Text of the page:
BETTER LIVING THROUGH HOSPICE: A hospice team helped Cara Childress and her daughter, Jazzlin (left), navigate an ER unfamiliar with the girl's disease.

Thanks to the Arkansas Hospice Foundation, a mother and father can take their dying child on a last family vacation. Relations who live far away can be provided transportation to be with their loved one in her final days. It can help with things as practical as paying the light bill or as important as making a final wish come true.

The services that Arkansas Hospice Inc., which is supported by the Hospice Foundation, offers to dying adults is well known. Less known is how it helps children and their families.


Thanks to the Arkansas Hospice Foundation, Cara and Adrain Childress of Batesville were able to afford to heat their home during especially cold months of winter — the landlord was dragging his feet on hooking up the gas service — and take care of their baby, Jazzlin.

Jazzlin was born with a condition called holoprosencephaly, a deformation of the brain. Doctors did not expect her to survive to term in the womb. But she did, and Arkansas Hospice was brought on at her birth. Doctors put her life expectancy at a year.


Now, Jazzlin is 4 and no longer on hospice — which is the outcome Arkansas Hospice hopes for all of its pediatric patients. Arkansas Hospice can work with the families of children while the child is receiving medical care; children need not give up treatment by physicians.

Arkansas Hospice did more than weekly nursing visits to Jazzlin, who is immobile and can only drink from a bottle. It helped Cara Childress administer the six or seven medicines that Jazzlin, whose brain can’t control her sodium levels, takes. “If we ever ran out of formula they would get us some more. They would make sure she had medical equipment,” such as her special stroller, chair, humidifier and more, she said, and found a source of free diapers.


“It was nice to know there was help when we needed it,” Cara Childress said. Jazzlin’s nurse went “above and beyond” what the Childress family expected, meeting the family at the hospital on Jazzlin’s trips to the ER to help explain her special problems to doctors. On one occasion, when Jazzlin was dehydrated, a doctor at the ER thought Cara Childress didn’t understand the child’s condition and commented, “So she’s going to die, anyway?”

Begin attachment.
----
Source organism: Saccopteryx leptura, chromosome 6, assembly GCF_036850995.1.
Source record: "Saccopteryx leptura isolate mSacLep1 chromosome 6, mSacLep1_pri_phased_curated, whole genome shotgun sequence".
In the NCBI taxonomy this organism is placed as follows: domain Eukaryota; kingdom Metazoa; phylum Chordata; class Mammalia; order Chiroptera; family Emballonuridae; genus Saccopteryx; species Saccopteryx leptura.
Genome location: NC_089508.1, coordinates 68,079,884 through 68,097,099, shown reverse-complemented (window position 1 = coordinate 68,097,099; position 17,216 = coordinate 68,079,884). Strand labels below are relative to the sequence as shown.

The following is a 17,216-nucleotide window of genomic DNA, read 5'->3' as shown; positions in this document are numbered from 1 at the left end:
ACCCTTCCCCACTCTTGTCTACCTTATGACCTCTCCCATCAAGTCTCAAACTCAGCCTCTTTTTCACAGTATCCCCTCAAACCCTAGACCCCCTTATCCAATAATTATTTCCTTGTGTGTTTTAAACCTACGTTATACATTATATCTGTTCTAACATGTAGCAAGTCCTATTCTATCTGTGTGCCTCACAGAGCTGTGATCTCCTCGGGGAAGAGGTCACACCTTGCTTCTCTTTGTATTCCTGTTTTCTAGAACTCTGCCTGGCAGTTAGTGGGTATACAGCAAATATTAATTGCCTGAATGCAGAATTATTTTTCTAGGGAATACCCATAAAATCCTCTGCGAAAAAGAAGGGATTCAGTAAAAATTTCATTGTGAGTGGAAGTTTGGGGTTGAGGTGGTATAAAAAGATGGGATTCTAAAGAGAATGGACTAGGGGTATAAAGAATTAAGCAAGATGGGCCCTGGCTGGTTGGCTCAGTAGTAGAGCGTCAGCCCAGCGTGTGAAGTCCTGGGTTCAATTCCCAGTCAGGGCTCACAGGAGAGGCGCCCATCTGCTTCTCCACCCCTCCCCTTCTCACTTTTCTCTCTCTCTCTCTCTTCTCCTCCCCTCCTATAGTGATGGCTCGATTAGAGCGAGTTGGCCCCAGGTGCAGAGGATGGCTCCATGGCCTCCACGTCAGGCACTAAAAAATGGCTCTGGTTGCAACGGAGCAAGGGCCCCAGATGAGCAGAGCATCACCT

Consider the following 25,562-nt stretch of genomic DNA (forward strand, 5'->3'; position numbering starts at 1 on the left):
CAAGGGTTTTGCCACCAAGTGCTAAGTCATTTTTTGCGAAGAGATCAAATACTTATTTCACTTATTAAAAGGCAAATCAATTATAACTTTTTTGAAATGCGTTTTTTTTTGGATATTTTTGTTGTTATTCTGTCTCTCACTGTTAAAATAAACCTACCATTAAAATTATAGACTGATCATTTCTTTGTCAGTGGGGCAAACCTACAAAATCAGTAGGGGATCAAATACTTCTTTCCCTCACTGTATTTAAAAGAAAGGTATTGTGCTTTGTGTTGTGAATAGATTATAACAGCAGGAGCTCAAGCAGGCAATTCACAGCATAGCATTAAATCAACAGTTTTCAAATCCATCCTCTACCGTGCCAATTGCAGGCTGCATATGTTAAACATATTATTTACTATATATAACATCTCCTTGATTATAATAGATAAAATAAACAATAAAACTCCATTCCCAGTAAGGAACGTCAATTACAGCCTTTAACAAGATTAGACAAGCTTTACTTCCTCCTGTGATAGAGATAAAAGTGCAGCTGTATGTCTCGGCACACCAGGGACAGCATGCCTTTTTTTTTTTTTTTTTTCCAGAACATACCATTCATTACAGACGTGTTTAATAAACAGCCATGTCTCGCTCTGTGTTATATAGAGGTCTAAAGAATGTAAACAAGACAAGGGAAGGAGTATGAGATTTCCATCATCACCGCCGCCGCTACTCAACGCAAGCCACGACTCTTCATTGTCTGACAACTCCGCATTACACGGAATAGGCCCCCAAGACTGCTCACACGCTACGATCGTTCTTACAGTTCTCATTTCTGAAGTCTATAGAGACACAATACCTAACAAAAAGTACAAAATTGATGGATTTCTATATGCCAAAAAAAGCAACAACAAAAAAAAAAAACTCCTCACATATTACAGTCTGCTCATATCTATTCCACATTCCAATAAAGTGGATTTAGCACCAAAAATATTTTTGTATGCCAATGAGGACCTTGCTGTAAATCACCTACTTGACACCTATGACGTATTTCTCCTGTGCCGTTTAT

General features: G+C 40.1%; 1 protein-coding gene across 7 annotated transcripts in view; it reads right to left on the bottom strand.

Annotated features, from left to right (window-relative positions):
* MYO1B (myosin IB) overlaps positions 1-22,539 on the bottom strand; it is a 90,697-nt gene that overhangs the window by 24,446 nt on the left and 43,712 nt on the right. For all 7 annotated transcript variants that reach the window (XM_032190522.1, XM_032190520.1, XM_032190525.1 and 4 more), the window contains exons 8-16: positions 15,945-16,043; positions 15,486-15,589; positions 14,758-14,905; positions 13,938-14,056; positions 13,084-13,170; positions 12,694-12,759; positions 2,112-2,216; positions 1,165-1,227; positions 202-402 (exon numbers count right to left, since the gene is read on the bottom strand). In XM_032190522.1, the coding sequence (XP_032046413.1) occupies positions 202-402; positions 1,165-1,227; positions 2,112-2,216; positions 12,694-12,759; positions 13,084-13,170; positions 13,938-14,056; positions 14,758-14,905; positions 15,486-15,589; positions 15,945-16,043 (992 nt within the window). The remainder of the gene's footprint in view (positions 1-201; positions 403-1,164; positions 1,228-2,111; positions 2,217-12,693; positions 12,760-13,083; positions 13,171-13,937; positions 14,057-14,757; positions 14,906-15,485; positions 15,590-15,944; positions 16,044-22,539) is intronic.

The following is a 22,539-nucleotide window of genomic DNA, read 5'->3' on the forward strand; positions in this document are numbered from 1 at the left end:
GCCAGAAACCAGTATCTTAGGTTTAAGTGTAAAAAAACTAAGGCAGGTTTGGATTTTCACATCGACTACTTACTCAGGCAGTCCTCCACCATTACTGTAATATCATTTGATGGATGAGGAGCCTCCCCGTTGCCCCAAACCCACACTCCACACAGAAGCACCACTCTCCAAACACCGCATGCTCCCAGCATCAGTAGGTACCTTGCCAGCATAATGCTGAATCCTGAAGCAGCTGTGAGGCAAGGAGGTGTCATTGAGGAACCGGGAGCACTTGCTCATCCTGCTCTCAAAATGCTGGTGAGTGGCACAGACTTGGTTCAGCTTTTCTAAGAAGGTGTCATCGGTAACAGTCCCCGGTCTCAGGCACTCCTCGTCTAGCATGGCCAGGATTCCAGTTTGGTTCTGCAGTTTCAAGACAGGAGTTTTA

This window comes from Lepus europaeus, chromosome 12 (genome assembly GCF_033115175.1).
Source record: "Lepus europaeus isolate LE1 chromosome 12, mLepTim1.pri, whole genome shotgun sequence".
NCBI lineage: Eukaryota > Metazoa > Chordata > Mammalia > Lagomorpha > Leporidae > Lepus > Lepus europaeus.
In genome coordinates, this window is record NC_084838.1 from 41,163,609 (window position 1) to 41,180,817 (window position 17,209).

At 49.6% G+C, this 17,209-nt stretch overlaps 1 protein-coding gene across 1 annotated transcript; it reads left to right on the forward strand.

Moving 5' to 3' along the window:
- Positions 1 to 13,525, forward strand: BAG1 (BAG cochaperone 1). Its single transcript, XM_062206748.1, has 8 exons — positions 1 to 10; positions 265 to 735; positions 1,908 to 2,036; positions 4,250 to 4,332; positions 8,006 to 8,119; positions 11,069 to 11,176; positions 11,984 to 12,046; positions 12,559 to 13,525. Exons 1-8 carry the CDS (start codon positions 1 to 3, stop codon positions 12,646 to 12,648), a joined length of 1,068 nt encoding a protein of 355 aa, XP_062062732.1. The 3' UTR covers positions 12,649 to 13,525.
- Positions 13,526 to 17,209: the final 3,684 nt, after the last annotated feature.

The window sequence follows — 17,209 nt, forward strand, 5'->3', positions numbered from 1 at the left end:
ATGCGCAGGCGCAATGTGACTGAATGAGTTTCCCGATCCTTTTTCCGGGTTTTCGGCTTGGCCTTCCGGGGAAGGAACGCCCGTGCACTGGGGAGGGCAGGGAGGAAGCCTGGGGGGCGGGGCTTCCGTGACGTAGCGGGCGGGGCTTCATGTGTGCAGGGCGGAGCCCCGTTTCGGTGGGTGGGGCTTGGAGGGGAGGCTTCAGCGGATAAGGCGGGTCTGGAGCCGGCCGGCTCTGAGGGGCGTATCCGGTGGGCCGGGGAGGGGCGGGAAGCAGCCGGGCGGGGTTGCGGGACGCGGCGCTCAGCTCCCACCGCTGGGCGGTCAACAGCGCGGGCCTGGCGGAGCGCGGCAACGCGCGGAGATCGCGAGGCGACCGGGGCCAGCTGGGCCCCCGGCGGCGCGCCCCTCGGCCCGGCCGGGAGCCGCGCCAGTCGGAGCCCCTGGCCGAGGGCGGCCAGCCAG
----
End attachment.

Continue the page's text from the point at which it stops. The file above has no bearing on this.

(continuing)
“He didn’t even want to treat her. The hospice nurse intervened, we called everyone on Jazzlin’s team, and had them all down there,” Cara Childress said. The hospice nurse “went off” on the doctor, Childress said, and arranged for direct admission for Jazzlin’s future trips to the hospital.

The hospice team that treated Hunter Williams, the son of Ashley and Clint Williams of Beebe, who was in and out of the hospital since birth for treatment of the problems that attended his Miller Dieker syndrome, worked with Hunter’s team at Arkansas Children’s Hospital to ease the pain he suffered from his fragile, broken bones.

“We lived in the hospital pretty much since his first months of life,” Ashley Williams said. It was hard on his parents, especially because they have two other children at home.


“I had heard of hospice as far as older people and the dying process,” Williams said. “It can be scary, when you hear ‘hospice’ and you think of dying.” But she learned from Children’s Hospital that her child could receive medical care concurrent with hospice services.